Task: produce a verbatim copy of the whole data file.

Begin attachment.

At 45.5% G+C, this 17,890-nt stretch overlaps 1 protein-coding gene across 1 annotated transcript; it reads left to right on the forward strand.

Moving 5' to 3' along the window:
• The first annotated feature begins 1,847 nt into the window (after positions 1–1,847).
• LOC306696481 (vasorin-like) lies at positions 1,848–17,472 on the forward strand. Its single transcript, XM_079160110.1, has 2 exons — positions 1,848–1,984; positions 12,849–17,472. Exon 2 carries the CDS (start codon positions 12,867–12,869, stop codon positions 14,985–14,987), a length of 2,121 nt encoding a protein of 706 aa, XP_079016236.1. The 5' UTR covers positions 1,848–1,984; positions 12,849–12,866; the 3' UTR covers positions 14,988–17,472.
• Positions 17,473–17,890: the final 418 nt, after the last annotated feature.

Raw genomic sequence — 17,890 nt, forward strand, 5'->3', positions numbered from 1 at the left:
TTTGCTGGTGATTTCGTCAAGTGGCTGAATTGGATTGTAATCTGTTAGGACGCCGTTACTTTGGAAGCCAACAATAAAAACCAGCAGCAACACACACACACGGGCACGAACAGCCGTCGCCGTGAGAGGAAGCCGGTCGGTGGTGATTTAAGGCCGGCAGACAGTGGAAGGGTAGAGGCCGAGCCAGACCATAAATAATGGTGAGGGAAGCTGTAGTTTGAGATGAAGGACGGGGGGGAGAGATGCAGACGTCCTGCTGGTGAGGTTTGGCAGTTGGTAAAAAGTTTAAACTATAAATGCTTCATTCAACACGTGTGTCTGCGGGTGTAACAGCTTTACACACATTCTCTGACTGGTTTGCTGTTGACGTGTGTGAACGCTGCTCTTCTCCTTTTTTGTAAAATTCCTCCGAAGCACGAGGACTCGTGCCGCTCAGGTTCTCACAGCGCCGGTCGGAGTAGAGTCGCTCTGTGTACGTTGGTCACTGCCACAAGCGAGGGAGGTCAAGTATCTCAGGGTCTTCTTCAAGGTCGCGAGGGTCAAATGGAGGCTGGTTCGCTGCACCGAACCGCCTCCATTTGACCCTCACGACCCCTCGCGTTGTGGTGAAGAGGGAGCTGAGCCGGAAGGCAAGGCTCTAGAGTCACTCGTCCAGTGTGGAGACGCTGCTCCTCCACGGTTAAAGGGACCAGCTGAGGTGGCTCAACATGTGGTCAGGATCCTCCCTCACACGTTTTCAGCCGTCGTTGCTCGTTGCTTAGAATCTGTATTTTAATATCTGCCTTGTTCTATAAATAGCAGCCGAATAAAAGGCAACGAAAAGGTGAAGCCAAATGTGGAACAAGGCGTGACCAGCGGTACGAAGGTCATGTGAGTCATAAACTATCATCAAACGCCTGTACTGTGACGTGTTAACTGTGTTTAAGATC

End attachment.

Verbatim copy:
At 45.5% G+C, this 17,890-nt stretch overlaps 1 protein-coding gene across 1 annotated transcript; it reads left to right on the forward strand.

Moving 5' to 3' along the window:
• The first annotated feature begins 1,847 nt into the window (after positions 1–1,847).
• LOC306696481 (vasorin-like) lies at positions 1,848–17,472 on the forward strand. Its single transcript, XM_079160110.1, has 2 exons — positions 1,848–1,984; positions 12,849–17,472. Exon 2 carries the CDS (start codon positions 12,867–12,869, stop codon positions 14,985–14,987), a length of 2,121 nt encoding a protein of 706 aa, XP_079016236.1. The 5' UTR covers positions 1,848–1,984; positions 12,849–12,866; the 3' UTR covers positions 14,988–17,472.
• Positions 17,473–17,890: the final 418 nt, after the last annotated feature.

Raw genomic sequence — 17,890 nt, forward strand, 5'->3', positions numbered from 1 at the left:
TTTGCTGGTGATTTCGTCAAGTGGCTGAATTGGATTGTAATCTGTTAGGACGCCGTTACTTTGGAAGCCAACAATAAAAACCAGCAGCAACACACACACACGGGCACGAACAGCCGTCGCCGTGAGAGGAAGCCGGTCGGTGGTGATTTAAGGCCGGCAGACAGTGGAAGGGTAGAGGCCGAGCCAGACCATAAATAATGGTGAGGGAAGCTGTAGTTTGAGATGAAGGACGGGGGGGAGAGATGCAGACGTCCTGCTGGTGAGGTTTGGCAGTTGGTAAAAAGTTTAAACTATAAATGCTTCATTCAACACGTGTGTCTGCGGGTGTAACAGCTTTACACACATTCTCTGACTGGTTTGCTGTTGACGTGTGTGAACGCTGCTCTTCTCCTTTTTTGTAAAATTCCTCCGAAGCACGAGGACTCGTGCCGCTCAGGTTCTCACAGCGCCGGTCGGAGTAGAGTCGCTCTGTGTACGTTGGTCACTGCCACAAGCGAGGGAGGTCAAGTATCTCAGGGTCTTCTTCAAGGTCGCGAGGGTCAAATGGAGGCTGGTTCGCTGCACCGAACCGCCTCCATTTGACCCTCACGACCCCTCGCGTTGTGGTGAAGAGGGAGCTGAGCCGGAAGGCAAGGCTCTAGAGTCACTCGTCCAGTGTGGAGACGCTGCTCCTCCACGGTTAAAGGGACCAGCTGAGGTGGCTCAACATGTGGTCAGGATCCTCCCTCACACGTTTTCAGCCGTCGTTGCTCGTTGCTTAGAATCTGTATTTTAATATCTGCCTTGTTCTATAAATAGCAGCCGAATAAAAGGCAACGAAAAGGTGAAGCCAAATGTGGAACAAGGCGTGACCAGCGGTACGAAGGTCATGTGAGTCATAAACTATCATCAAACGCCTGTACTGTGACGTGTTAACTGTGTTTAAGATC